|Hannah Claugus (Left), pictured here (L to R) with two of her English Language Learners, Carmen and Ysabel, and Katie Bisson, the ELL Program Family Liason|
In Anchorage we have some of the most diverse public schools in the nation. Families from places like Honduras, Somalia, India, Vietnam, and Samoa are proud to call Anchorage their home. For my Social Work practicum this year I’ve been placed at the English Language Learners (ELL) Program for the Anchorage School District (ASD). The goal of the ELL program is to provide ELL students and their families access to a wide range of educational programs and services and to ensure that they’re able to successfully engage and acquire academic language in a school setting.This year, I’ve been working with the family and refugee liaison at Wendler Middle School on assisting ELL students and their families. I’ve had the privilege of assisting parents from all over the district in our weekly Parent English Class and also supporting students in the Newcomer’s Center. One of the most important things we strive to do is to help ELL parents build the confidence to have a voice in their child’s learning.
Parent English classes are open to any parent in the school district and are one way parents are able to develop their voice . My hours are spent assisting the family liaison who facilitates the parent English classes. We offer a beginning and intermediate class twice a week. Class duration is an hour and a half and in that time we provide information about school-based topics. Many of the families we work with are limited English speakers, and by providing them information about school topics, we help them gain the tools they need to be able to navigate the school system. One particularly helpful lesson we do in every 6-week session of classes is help parents learn how to access and use the ASD’s Zangle system. Zangle is an online parent connection tool where parents can check their student’s grades and connect with school staff. So, naturally, we call the lesson “How to Access and Use Zangle.” We have iPads that parents can use to login to their individual Zangle accounts as we go through the lesson. During this lesson we also assist parents in learning how to draft an email that can be sent to their student’s teacher if they have concerns or questions. This lesson helps parents develop written skills but also encourages parents to get involved in their child’s learning. Due to Title VI of the Civil Rights Act of 1964, schools are required to provide interpretation and translation services for individuals with limited English proficiency. Title VI of the Civil Rights Act of 1964 requires anyone who receives federal funding to provide language assistance services to individuals whose English is limited and prohibits from discriminating based on national origin. In our parent classes we encourage parents to practice this right by requesting interpreting services when needed. Many families and even school staff are unaware that the school district is required to provide these services. Interpretation and translation services are a very important part of family engagement for limited English proficient families. If parents are unaware of services or don’t feel comfortable asking for an interpreter, it inhibits their ability to engage in important school activities like conferences. Because of this, one of our most important goals in our parent class is to get them feeling comfortable with asking for an interpreter.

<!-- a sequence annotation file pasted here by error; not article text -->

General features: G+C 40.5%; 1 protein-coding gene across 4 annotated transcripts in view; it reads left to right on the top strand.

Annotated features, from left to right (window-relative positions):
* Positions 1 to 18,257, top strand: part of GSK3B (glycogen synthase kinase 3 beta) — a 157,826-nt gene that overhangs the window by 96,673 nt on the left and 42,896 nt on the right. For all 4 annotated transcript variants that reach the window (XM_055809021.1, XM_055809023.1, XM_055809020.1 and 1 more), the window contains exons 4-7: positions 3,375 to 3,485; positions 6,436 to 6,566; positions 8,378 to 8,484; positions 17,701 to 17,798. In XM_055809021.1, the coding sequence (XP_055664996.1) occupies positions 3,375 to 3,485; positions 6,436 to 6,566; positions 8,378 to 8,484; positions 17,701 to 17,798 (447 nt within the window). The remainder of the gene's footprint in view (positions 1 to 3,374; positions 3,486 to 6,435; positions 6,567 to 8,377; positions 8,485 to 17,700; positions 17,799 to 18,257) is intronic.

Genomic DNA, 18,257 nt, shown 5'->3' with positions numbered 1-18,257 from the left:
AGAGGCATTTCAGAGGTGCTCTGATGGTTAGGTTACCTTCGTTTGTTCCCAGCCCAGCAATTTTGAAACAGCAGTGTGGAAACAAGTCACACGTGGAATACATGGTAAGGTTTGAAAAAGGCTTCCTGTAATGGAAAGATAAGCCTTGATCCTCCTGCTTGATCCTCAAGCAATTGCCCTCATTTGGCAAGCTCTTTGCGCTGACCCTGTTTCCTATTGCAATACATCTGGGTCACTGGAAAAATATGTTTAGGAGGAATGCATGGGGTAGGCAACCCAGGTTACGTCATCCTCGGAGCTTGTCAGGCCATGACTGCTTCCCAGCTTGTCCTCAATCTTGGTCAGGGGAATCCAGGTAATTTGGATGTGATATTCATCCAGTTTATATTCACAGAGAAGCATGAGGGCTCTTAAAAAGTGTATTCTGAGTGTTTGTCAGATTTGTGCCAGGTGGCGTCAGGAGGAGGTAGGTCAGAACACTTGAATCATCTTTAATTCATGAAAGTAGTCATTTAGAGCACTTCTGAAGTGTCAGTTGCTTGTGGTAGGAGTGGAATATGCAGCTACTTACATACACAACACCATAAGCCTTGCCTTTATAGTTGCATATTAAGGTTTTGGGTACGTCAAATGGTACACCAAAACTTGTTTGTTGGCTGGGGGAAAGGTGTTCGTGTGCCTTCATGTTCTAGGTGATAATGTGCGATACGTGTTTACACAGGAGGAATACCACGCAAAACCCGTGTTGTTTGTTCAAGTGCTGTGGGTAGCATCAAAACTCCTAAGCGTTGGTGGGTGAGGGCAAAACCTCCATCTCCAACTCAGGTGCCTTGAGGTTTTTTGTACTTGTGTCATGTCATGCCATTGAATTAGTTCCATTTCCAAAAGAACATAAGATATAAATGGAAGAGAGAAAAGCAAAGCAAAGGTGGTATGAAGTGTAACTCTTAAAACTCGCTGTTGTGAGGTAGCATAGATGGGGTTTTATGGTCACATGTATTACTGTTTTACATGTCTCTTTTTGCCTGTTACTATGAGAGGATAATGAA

Another project that we have also worked on in parent class is called Immigrant Stories, a digital storytelling project. Using an online program and curriculum from the University of Minnesota, we’ve helped parents write, record, and develop a video that tells their story. They might tell a story about their journey to the United States, a treasured object, the struggles they have faced since migrating, or another topic of their choice. This project gives parents an opportunity to share a piece of their unique life story. Some parents had only ever written less than a paragraph in English before this, so they were overjoyed when they finished writing their stories. It was inspiring to be a part of that process.
I’ve had a great experience working with the ELL program. It has been eye-opening to learn about the struggles that many newly-arrived immigrants experience. Learning about these struggles has made me more aware of issues involved in refugee resettlement and immigration and has also helped my understanding of how we can assist families who have newly-arrived to the U.S. This experience has taught me that I will forever look through a lens aimed at finding ways to successfully engage ELL students and families.